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No, No, No!

Brad DeLong warns Tyler Cowen against getting too outraged by George W. Bush absurd Cuba policy:

I should, however, point out that there is fine print: this kind of absurd, punitive, counterproductive, and stupid policy toward Cuba is not the exclusive province of this particular administration or this particular congress, but is the reflection of the structural strength of the anti-Castro lobby. Don't hope for things to become less stupid for a while, no matter who wins elections.
Six months ago that would have been right, but after a brief feint toward trying to out-absurd Bush on Cuba policy, John Kerry has seen the light. Listening to pollsters who tell him that younger generations of Cuban-Americans (see, e.g., me) do not favor absurd, punitive, counterproductive, and stupid policy toward Cuba, Kerry has come out against these latest moves, thus making his Cuba policy marginally less absurd, punitive, counterproductive, and stupid. From a short-term perspective, the Cuba policy implications of this election are probably not enormous, but there's a big "but" here. This is to say that if Kerry's strategy works, and he managed to become the first candidate since 1960 to win the state of Florida by advocating a less bad Cuba policy than his opponent, then the political power of the hideous CANF may be broken and the prospects for a rational policy will rise significantly.

July 2, 2004 | Permalink

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» Brad DeLong Is in Error from Brad DeLong's Semi-Daily Journal (2004)
Matthew Yglesias catches me in an error, and kindly and gently admonishes me: matthew: No, No, No!: Brad DeLong warns Tyler Cowen against getting too outraged by George W. Bush absurd Cuba policy: I should, however, point out that there is fine print: ... [Read More]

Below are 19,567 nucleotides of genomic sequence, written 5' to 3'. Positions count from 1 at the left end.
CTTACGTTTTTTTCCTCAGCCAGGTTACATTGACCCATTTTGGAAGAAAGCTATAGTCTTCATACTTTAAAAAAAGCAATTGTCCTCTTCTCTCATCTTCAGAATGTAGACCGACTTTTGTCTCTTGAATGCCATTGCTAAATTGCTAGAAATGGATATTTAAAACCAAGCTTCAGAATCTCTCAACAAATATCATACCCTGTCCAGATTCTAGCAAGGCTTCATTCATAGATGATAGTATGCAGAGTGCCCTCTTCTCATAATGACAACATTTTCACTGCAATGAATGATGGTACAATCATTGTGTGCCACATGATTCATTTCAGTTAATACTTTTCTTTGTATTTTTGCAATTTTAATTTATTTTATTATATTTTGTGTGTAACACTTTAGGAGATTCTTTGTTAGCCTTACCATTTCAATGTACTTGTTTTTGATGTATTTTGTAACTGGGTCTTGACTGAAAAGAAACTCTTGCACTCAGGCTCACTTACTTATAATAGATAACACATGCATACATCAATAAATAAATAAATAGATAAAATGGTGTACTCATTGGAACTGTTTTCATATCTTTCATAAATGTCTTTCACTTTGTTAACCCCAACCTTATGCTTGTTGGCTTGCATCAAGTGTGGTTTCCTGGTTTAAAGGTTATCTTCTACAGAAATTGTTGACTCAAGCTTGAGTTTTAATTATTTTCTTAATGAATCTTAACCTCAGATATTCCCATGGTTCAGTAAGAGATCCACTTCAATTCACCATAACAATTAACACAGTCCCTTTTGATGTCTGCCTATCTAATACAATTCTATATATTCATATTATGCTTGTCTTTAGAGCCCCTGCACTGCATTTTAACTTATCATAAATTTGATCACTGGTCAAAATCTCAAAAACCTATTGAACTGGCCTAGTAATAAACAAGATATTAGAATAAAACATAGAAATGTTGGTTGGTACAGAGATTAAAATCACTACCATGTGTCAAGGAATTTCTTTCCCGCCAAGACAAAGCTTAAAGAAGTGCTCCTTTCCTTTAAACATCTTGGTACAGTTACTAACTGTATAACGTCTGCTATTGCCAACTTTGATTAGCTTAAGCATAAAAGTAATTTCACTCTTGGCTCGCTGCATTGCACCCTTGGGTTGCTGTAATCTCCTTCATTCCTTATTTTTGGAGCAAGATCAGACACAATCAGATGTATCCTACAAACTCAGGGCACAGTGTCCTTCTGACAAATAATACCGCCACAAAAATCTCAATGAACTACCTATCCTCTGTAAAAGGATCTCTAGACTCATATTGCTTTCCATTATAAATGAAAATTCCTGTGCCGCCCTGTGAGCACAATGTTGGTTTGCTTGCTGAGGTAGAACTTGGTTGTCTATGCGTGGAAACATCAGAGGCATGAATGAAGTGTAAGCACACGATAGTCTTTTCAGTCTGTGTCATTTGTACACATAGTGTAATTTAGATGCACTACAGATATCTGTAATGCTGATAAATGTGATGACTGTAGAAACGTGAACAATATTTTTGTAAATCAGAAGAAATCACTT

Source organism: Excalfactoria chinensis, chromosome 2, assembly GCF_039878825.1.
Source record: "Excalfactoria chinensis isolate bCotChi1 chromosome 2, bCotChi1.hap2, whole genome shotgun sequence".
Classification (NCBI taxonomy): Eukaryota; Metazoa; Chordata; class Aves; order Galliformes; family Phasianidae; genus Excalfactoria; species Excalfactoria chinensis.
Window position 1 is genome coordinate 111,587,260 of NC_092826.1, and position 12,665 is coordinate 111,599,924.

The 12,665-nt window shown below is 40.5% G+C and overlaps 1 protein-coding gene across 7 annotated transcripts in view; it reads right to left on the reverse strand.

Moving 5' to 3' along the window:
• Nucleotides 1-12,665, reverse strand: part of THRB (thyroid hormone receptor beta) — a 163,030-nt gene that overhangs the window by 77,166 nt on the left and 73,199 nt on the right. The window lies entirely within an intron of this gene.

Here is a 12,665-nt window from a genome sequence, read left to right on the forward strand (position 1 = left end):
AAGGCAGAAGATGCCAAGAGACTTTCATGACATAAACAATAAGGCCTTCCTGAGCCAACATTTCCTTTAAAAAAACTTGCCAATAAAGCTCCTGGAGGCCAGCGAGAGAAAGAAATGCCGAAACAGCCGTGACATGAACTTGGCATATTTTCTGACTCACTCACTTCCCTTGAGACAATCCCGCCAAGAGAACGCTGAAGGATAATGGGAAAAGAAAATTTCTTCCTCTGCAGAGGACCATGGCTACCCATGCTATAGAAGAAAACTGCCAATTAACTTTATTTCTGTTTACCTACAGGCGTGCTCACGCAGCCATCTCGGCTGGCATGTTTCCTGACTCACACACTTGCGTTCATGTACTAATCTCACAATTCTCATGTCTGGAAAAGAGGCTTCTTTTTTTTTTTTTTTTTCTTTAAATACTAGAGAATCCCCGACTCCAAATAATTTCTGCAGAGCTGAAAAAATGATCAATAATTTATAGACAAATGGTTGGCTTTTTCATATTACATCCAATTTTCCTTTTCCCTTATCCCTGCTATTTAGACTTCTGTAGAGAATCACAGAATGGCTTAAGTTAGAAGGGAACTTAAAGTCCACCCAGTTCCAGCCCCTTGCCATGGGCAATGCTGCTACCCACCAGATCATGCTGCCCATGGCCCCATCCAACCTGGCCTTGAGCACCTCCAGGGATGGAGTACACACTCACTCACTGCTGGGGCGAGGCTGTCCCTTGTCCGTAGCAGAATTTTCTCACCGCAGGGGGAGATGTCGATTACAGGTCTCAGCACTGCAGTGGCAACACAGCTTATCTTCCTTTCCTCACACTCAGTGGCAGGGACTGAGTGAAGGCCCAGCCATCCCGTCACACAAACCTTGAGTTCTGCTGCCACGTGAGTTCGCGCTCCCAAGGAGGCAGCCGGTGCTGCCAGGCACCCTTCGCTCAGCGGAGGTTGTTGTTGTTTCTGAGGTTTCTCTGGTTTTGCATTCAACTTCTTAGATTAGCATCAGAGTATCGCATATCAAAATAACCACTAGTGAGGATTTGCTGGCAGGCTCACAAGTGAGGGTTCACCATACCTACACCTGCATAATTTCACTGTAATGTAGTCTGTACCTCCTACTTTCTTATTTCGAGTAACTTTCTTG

Tracked on Jul 2, 2004 10:49:58 AM

» One for Yglesias from Half the Sins of Mankind
Matthew Yglesias, among others, said that Bush's attempt to curry favor with Cuban-Americans -- and hence gain points for Florida -- would probably do him more harm than good [Read More]

Tracked on Aug 4, 2004 4:26:39 PM

Comments

"hideous CANF"

That's an absurd comment on its face.

As to the policy of restricting travel and the flow of cash, where do you think that cash ends up? In dollar stores controlled by the government. Those dollars prop up the regime. Period. --s

Posted by: j.scott barnard | Jul 2, 2004 9:20:09 AM

j.scott -
So if we were to start a program of restricting cash and travel to Cuba, how long would it take for the regime to collapse?

Posted by: theCoach | Jul 2, 2004 9:27:45 AM

We have had an embargo with Cuba since 1961. I doubt that Castro is going to resign in the face of Bush's new stricter policies. Nor, I gather, will he suddenly decide to liberalize the economic and political climate of the island in the hopes of gaining a few American tourist dollars.

Unlike during the crisis, American warships are not currently blockading the island preventing trade. Since Cuba's ecnomy is *obviously* not dependent on America, it would be in our best interest to open up to Cuba in an attempt to introduct social change, as has been done with China.

Posted by: Martey | Jul 2, 2004 9:34:35 AM

The Coach:

Probably about 200 years.

Scott,

Consider what The Economist just wrote about the Bush policy (http://www.economist.com/printedition/displayStory.cfm?Story_ID=2878066):

"Mr. Castro has been searching since the “battle of Elián” for another issue on which to rally Cubans and deflect international criticism away from his own refusal to allow dissent against his government or a free election. He clearly reckons he has found it. “Pitiless” and “brutal”, he exclaimed about the new American measures at a rally of thousands of Cubans—Elián and his family among them—last week outside the United States' diplomatic mission in Havana. A few weeks earlier, the dictator had led 1m people past the building."

Consider what Oswaldo Payá said: